Psoriasis is a chronic autoimmune condition that causes skin cells to accumulate rapidly. This cell accumulation causes scaling on the surface of the skin.
It is relatively common to experience inflammation and redness around the scales. Typical psoriatic scales develop in thick, red patches and are whitish-silver. These patches will crack and bleed sometimes.
The result of an accelerated process of skin production is psoriasis. Skin cells typically grow deep in the skin and slowly rise to the surface. They fall off eventually. A skin cell has a typical life cycle of one month.
This production process may occur in just a couple of days in people with psoriasis. Skin cells have little time to fall off because of this. This rapid overproduction results in the accumulation of skin cells.
On joints, such as elbows and knees, scales usually develop. They can develop anywhere in the body, including the following:
Less common types of psoriasis affect the nails, mouth, and area around the genitals.
Roughly 7.4 million Americans have psoriasis, according to one study. Several other conditions are commonly associated with it, including:
- type 2 diabetes
- inflammatory bowel disease
- heart disease
- psoriatic arthritis
Types of Psoriasis
The most common type of psoriasis is plaque psoriasis.
The American Academy of Dermatology (AAD) reports that plaque psoriasis is present in approximately 80 percent of people with the disease. Red, swollen patches that cover the areas of the skin are caused by it. These patches are mostly covered with white-silver scales or plaque. These plaques are commonly located on the elbows, knees, and scalp.
Guttate psoriasis is prevalent in infancy. This type of psoriasis causes little pink spots. The torso, arms, and legs are the most common guttate psoriasis locations. Like plaque psoriasis, these spots are rarely dense or raised.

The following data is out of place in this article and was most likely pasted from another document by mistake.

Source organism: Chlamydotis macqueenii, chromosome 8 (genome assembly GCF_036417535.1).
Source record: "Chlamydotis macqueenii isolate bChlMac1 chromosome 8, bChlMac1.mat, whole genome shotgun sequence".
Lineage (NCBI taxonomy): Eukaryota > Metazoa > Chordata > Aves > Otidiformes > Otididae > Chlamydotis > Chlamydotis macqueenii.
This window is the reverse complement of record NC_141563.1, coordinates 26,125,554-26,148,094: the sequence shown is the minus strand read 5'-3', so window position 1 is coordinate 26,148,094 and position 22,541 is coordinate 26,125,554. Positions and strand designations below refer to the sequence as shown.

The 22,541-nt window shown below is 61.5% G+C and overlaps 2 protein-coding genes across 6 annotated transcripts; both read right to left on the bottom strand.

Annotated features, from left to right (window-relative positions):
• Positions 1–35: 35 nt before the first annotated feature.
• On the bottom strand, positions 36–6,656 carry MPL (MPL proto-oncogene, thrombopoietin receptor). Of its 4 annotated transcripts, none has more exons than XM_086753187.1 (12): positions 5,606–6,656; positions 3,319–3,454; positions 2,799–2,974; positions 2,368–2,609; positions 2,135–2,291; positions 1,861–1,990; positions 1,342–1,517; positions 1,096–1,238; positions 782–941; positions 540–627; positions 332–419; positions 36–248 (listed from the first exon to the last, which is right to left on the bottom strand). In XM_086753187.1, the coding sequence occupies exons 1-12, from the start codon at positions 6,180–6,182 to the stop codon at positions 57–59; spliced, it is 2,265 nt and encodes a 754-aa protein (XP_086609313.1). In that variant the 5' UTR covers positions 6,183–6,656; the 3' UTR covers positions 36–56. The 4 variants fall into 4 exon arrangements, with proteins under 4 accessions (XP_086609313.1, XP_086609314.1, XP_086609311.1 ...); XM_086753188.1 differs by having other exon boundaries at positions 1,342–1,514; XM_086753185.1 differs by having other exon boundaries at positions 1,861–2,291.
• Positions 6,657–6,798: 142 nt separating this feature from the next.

Pustular psoriasis is more common in adults. White, pus-filled blisters and large areas of red, swollen skin are caused by it. Pustular psoriasis is usually found in smaller areas of the body, including the hands or legs, but may be widespread.
Inverse psoriasis causes red, shiny, inflamed skin to have bright areas. Under the armpits or breasts, in the groin, or around skin folds in the genitals, patches of inverse psoriasis develop.
A severe and sporadic form of psoriasis is erythrodermic psoriasis.
Sometimes, this type encompasses large parts of the body at once. The skin is almost sunburned. In vast amounts or sheets, scales that sometimes grow slough off. Running a fever or being very sick is not unusual for a person with this form of psoriasis.
This form can be life-threatening, so people should immediately see a physician.
Psoriasis symptoms vary from person to person and depend on the sort of psoriasis. Areas of psoriasis on the scalp or elbow may be as small as a few flakes or cover most of the body.
The signs of plaque psoriasis most often include:
- Red, elevated, inflamed skin patches
- On the red patches, whitish-silver scales or plaques
- Dry skin which can crack and bleed
- Painfulness around patches
- Sensations of itching and burning around patches
- Nails that are thick pitted